Area Forecast Discussion
Issued by NWS Albuquerque, NM

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FXUS65 KABQ 270540 AAB

Area Forecast Discussion...UPDATED
National Weather Service Albuquerque NM
1140 PM MDT FRI AUG 26 2016

Most vigorous SHRA/TSRA to persist across portions of southeast
and south-central NM through at least 10Z, generally along and
50 mi either side of a line extending from Portales to Roswell to
Dunken. MVFR and IFR conditions will be brief and very localized
with highest confidence for areas immediately near the NM/TX line
and west of KROW. Latest high resolution model data suggests this
activity will quickly diminish just before daybreak although areas
of MVFR/IFR cigs may briefly develop along and east of the Pecos
River Valley. Elsewhere, VFR mid-level cloudiness to increase
during the overnight with bands of -SHRA possible from the Four
Corners SEWD into central areas. Confidence too low to include VC
placeholders for ABQ area terminals. KJ


The coverage of showers and thunderstorms with locally heavy
rainfall will increase through the weekend over central and eastern
New Mexico. A deeper surge of moisture is expected to shift north
out of Mexico Monday through Wednesday of next week. This may become
one of the more impressive plumes of monsoon moisture of the summer
season. This period will see an increasing threat for flash flooding.
Temperatures through the next 5 days will be below normal for most
of New Mexico.


GOES high density winds indicating a 50kt upper level jet moving
across northern NM within the base of a larger scale upper trough
over the western CONUS. This upper level forcing is acting together
with low level convergence along the central mt chain and afternoon
heating to produce a decent crop of storms today. Lower cloud bases
are an indication of improving moisture over the region and will
lead to increasing potential for locally heavy rainfall. The 12Z SPC
SSEO along with the ABQ WRF/TTU WRF and latest HRRR show activity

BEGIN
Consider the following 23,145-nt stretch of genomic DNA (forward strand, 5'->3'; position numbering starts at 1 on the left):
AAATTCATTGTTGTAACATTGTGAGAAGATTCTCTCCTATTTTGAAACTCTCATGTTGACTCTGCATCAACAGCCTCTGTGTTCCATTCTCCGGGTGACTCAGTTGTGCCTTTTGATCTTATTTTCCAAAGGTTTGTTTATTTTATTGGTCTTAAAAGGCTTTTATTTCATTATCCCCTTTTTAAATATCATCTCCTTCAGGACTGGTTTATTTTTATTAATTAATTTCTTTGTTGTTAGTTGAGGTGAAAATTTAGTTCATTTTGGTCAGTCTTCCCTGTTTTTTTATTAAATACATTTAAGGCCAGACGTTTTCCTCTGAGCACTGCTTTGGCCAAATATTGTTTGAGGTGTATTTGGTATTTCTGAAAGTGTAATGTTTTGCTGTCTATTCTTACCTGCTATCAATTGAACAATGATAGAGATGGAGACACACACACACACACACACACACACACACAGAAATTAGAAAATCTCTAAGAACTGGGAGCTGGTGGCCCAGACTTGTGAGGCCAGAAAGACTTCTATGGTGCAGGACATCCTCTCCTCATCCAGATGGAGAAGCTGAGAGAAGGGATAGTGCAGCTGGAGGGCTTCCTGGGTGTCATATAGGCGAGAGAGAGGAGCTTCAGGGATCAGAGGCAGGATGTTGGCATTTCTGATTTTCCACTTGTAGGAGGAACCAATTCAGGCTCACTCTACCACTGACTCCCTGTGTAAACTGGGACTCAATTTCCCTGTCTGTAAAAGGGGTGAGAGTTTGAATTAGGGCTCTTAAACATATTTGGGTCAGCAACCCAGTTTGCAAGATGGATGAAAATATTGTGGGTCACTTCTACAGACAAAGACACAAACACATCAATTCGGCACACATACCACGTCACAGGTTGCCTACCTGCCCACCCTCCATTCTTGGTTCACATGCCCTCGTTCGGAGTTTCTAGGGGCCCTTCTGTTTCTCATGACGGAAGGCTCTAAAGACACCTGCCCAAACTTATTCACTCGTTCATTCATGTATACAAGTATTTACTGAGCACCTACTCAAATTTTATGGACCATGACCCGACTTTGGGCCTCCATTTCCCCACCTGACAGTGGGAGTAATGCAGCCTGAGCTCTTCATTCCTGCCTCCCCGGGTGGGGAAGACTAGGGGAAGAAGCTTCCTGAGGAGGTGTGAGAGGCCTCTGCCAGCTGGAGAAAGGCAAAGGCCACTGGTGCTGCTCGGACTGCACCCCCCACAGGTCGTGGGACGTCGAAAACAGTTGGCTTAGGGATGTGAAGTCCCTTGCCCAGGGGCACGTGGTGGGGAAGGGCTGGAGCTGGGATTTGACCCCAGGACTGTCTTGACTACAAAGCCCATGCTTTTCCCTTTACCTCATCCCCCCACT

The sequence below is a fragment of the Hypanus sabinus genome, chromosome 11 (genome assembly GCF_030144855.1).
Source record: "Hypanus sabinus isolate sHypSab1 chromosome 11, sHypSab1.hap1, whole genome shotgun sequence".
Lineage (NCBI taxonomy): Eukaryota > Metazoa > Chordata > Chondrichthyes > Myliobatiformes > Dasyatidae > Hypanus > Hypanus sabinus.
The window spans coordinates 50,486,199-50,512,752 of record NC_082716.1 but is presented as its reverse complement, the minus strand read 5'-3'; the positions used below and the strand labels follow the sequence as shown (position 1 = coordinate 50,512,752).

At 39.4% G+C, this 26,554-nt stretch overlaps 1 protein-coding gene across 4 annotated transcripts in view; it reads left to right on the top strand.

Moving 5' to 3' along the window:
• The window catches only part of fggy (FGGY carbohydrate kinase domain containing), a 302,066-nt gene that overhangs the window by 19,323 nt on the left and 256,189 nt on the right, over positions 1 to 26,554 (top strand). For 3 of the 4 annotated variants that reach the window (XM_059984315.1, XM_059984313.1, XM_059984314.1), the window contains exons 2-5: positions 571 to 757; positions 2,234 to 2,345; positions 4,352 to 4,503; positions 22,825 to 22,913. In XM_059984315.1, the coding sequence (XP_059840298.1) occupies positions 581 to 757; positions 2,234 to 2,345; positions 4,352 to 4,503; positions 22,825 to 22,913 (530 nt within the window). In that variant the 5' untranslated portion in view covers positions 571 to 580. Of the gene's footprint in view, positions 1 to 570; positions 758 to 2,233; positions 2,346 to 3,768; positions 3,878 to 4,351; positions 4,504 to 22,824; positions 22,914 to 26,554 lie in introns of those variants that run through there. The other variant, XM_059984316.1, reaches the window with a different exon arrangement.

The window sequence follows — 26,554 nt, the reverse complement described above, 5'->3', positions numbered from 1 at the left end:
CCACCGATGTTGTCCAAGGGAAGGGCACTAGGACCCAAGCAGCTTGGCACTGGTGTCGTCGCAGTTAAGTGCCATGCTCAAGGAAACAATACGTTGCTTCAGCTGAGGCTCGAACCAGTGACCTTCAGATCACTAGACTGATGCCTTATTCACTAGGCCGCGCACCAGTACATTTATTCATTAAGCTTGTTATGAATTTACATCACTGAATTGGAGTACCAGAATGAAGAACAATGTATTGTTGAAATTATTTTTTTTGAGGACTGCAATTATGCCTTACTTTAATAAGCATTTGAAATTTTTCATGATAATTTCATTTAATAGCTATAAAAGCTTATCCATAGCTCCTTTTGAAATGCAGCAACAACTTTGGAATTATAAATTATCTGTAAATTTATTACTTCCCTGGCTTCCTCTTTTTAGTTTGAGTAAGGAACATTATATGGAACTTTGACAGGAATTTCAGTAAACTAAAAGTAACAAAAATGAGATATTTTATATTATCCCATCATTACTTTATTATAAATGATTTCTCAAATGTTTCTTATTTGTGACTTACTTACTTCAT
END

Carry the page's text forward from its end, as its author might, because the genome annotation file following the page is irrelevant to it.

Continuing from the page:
tonight focusing mainly from the Gila region into the middle RGV
across the high plains and the TX/OK panhandles. Increased POPs
for these areas through the overnight.

The main feature to watch over the coming days is already taking
shape within the aforementioned larger scale upper trough over the
western CONUS. This well defined upper wave is shifting south toward
AZ and model guidance is coming into very good agreement on the wave
becoming nearly stationary over eastern AZ Sunday through Tuesday.
This will allow for stronger upper diffluence beginning Saturday as
deep layer flow backs to the S/SE. 700-500mb layer mixing ratios
surge upward Sunday through Wednesday and model PWs increase to
around 0.75" along the AZ border, 1" in the central valley, and
over 1.5" along the TX border. Several vort maxes are progged to
lift northward from Mexico within this flow pattern and result in
an extended period of high rainfall chances for NM. Raised POP
values rather significantly for much of the first 5 days of the
forecast, which is much closer to the latest MOS and SuperBlend
gridded guidance. It will be interesting to see how the Pecos
basin and larger tributaries for the Rio Grande respond to this
next period of heavy rainfall.

Heavy rain chances may actually remain over the area through the
end of next week. The GFS and ECMWF continue to trend farther east
with a 594dm H5 high drifting slowly west from TX/LA. This would
result in stretching of the monsoon plume over central and western
NM with weak steering flow and strong moisture recycling.



The stream of monsoon moisture over the state will continue through
at least the middle of the coming week as the mid level high
pressure center remains east of New Mexico.  A couple of upper level
weather systems west of NM will help draw moisture into the state
from the south and southeast, causing daily rounds of scattered to
numerous thunderstorms that may linger into the late night hours.
First, an upper low will form over the Great Basin tonight and drift
over AZ Saturday before weakening and drifting southward over the
Baja Peninsula Monday night and Tuesday. An inverted trough will
extend northwestward from this feature over NM leaving our state
susceptible to vertical motion and convection, especially with the
persistent moisture influx underway.  Then, an upper level trough
will deepen on the west coast around mid week, drawing moist low
level air northwestward over NM. Forecast precipitation amounts
tonight through Wednesday call for 1 to over 2 inches of rain across
our southern tier of fire weather zones, with amounts around 0.5 to
1.5 inches farther north, except for lighter amounts around the Four

Due to the cloud cover and precipitation associated with the monsoon
moisture plume, high temperatures are forecast to be near normal to
several degrees below normal for the next 7 days. Low temperatures
will generally range near normal to several degrees above normal.
Minimum humidities will remain above 30%, except for some lower
values near the Four Corners at times. Humidity recoveries will be
good to excellent each night. Haines indices will generally vary
from 2 to 4.





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